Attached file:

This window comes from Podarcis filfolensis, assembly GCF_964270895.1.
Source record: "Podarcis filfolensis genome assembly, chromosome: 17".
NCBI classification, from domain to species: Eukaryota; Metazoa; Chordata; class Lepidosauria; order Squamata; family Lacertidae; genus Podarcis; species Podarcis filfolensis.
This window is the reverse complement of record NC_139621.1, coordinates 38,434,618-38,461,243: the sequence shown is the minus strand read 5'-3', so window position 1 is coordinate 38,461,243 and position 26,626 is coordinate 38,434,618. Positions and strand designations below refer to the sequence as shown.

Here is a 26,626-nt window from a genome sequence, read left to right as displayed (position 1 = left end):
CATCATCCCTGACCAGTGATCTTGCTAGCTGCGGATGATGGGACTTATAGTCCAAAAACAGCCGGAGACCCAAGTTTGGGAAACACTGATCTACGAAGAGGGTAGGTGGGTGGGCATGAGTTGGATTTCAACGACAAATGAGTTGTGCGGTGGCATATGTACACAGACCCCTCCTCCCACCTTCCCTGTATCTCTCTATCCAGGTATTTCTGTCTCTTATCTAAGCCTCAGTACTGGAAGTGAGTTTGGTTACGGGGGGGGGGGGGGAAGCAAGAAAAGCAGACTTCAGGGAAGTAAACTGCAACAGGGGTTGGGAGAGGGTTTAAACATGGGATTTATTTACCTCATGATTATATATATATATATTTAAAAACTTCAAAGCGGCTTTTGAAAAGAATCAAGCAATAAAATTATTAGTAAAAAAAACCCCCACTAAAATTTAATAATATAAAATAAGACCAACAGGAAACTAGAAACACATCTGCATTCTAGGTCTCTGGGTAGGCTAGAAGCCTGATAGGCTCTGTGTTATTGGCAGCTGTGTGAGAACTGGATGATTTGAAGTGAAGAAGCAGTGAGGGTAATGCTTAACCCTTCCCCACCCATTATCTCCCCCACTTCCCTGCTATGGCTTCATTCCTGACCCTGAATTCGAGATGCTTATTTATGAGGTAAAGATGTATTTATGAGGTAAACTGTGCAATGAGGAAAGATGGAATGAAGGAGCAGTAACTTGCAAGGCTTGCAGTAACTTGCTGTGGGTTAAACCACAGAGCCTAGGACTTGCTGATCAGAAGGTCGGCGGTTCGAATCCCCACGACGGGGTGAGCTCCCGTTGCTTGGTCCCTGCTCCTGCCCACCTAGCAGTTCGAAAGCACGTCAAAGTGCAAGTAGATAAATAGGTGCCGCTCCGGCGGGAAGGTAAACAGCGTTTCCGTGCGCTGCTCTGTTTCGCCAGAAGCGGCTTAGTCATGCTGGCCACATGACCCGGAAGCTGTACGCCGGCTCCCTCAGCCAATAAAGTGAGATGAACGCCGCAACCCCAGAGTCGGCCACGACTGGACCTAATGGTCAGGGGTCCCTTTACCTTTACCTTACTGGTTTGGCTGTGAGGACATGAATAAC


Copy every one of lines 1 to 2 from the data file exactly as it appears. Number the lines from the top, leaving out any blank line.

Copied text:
This window comes from Podarcis filfolensis, assembly GCF_964270895.1.
Source record: "Podarcis filfolensis genome assembly, chromosome: 17".